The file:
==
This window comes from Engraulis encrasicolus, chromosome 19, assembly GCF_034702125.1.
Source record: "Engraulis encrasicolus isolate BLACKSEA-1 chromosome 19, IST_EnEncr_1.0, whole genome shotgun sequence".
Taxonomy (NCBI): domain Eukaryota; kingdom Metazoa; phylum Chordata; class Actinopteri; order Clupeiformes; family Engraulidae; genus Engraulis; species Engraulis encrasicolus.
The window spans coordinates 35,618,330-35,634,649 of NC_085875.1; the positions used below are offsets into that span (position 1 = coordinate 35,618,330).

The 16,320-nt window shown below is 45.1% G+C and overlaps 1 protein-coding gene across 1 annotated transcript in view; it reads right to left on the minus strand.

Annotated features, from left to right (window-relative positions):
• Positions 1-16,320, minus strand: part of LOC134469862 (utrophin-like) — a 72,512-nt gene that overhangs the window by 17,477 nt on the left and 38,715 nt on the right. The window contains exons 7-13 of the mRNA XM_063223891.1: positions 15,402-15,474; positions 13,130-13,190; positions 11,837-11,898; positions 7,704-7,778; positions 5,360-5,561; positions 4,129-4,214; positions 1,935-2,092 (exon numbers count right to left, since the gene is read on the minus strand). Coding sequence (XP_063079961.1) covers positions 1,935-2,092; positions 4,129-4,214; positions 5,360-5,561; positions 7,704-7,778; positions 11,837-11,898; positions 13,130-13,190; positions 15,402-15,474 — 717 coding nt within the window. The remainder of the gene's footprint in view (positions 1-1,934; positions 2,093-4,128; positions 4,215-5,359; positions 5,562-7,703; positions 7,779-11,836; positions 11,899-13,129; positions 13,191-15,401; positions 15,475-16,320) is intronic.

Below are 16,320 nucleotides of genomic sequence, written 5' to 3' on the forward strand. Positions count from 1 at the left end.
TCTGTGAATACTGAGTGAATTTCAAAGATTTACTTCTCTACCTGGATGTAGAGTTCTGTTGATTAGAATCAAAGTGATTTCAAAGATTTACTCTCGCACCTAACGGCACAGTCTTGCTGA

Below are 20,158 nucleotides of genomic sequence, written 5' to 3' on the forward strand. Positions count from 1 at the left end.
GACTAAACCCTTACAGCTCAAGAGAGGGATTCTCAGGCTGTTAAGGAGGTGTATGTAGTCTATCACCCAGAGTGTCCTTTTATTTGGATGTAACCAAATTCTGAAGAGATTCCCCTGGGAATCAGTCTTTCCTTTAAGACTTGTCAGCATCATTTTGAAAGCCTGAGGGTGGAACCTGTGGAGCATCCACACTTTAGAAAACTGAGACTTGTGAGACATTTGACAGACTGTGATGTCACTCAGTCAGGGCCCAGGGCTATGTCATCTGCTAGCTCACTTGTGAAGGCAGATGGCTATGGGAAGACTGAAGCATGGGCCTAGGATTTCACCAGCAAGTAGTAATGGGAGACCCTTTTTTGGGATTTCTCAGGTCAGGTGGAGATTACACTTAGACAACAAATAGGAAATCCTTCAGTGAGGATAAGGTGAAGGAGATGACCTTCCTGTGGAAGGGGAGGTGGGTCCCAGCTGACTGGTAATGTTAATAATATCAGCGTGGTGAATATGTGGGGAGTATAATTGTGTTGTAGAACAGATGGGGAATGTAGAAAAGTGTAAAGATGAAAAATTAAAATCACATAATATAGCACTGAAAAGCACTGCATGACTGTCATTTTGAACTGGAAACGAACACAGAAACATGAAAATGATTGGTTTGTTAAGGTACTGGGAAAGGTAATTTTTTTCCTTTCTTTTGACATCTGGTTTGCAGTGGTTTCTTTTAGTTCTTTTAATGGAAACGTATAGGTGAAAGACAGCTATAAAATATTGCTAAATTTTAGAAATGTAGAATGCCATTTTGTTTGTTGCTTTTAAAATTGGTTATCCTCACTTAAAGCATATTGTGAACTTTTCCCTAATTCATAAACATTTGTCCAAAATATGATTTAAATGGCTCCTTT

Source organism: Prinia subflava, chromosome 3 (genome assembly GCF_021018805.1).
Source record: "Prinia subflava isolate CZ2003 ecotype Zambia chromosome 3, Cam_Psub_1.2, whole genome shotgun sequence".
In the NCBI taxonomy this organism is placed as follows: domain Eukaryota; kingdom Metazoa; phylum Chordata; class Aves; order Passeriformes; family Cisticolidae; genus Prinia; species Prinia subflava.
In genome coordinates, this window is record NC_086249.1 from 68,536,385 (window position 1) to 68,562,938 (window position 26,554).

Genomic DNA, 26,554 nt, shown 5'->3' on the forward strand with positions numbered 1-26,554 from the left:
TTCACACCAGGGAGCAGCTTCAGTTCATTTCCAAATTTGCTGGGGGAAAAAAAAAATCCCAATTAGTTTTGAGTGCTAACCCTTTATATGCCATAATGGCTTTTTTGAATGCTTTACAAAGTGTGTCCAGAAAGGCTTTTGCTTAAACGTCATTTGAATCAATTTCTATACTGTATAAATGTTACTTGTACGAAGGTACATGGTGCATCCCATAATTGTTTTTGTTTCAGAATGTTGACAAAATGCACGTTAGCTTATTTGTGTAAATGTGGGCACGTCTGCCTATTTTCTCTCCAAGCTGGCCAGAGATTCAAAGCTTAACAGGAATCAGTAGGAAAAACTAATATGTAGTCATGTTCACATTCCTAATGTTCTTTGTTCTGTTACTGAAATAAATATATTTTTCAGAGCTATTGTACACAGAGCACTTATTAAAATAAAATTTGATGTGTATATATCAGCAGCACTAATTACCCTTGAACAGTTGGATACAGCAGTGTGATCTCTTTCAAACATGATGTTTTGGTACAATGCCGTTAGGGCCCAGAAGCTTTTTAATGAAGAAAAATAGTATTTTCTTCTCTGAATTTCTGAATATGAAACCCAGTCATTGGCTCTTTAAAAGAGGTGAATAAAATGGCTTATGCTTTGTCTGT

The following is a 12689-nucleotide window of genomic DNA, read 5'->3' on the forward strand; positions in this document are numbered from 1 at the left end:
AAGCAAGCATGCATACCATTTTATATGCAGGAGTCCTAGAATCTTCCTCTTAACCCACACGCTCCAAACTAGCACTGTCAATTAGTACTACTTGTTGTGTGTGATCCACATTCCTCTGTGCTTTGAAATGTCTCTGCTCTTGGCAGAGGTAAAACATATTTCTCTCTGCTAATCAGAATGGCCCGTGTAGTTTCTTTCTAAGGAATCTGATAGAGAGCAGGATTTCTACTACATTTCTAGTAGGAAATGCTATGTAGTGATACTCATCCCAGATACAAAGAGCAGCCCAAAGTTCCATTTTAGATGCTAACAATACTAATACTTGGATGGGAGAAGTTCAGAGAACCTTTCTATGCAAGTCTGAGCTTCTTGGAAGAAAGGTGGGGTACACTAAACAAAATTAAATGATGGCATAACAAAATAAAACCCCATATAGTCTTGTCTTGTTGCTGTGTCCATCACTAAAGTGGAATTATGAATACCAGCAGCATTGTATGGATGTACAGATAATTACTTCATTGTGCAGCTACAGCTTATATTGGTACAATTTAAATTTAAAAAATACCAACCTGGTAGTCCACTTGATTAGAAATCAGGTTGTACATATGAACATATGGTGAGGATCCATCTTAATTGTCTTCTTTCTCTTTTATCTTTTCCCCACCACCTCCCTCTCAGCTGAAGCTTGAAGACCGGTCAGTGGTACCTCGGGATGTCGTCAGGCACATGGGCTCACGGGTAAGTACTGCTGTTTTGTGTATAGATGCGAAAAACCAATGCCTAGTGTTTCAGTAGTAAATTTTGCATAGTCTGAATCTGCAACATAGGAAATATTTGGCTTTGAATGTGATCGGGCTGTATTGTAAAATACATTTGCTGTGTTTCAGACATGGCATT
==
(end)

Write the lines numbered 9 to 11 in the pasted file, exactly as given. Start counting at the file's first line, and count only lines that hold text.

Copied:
TCTGTGAATACTGAGTGAATTTCAAAGATTTACTTCTCTACCTGGATGTAGAGTTCTGTTGATTAGAATCAAAGTGATTTCAAAGATTTACTCTCGCACCTAACGGCACAGTCTTGCTGA

Below are 20,158 nucleotides of genomic sequence, written 5' to 3' on the forward strand. Positions count from 1 at the left end.
GACTAAACCCTTACAGCTCAAGAGAGGGATTCTCAGGCTGTTAAGGAGGTGTATGTAGTCTATCACCCAGAGTGTCCTTTTATTTGGATGTAACCAAATTCTGAAGAGATTCCCCTGGGAATCAGTCTTTCCTTTAAGACTTGTCAGCATCATTTTGAAAGCCTGAGGGTGGAACCTGTGGAGCATCCACACTTTAGAAAACTGAGACTTGTGAGACATTTGACAGACTGTGATGTCACTCAGTCAGGGCCCAGGGCTATGTCATCTGCTAGCTCACTTGTGAAGGCAGATGGCTATGGGAAGACTGAAGCATGGGCCTAGGATTTCACCAGCAAGTAGTAATGGGAGACCCTTTTTTGGGATTTCTCAGGTCAGGTGGAGATTACACTTAGACAACAAATAGGAAATCCTTCAGTGAGGATAAGGTGAAGGAGATGACCTTCCTGTGGAAGGGGAGGTGGGTCCCAGCTGACTGGTAATGTTAATAATATCAGCGTGGTGAATATGTGGGGAGTATAATTGTGTTGTAGAACAGATGGGGAATGTAGAAAAGTGTAAAGATGAAAAATTAAAATCACATAATATAGCACTGAAAAGCACTGCATGACTGTCATTTTGAACTGGAAACGAACACAGAAACATGAAAATGATTGGTTTGTTAAGGTACTGGGAAAGGTAATTTTTTTCCTTTCTTTTGACATCTGGTTTGCAGTGGTTTCTTTTAGTTCTTTTAATGGAAACGTATAGGTGAAAGACAGCTATAAAATATTGCTAAATTTTAGAAATGTAGAATGCCATTTTGTTTGTTGCTTTTAAAATTGGTTATCCTCACTTAAAGCATATTGTGAACTTTTCCCTAATTCATAAACATTTGTCCAAAATATGATTTAAATGGCTCCTTT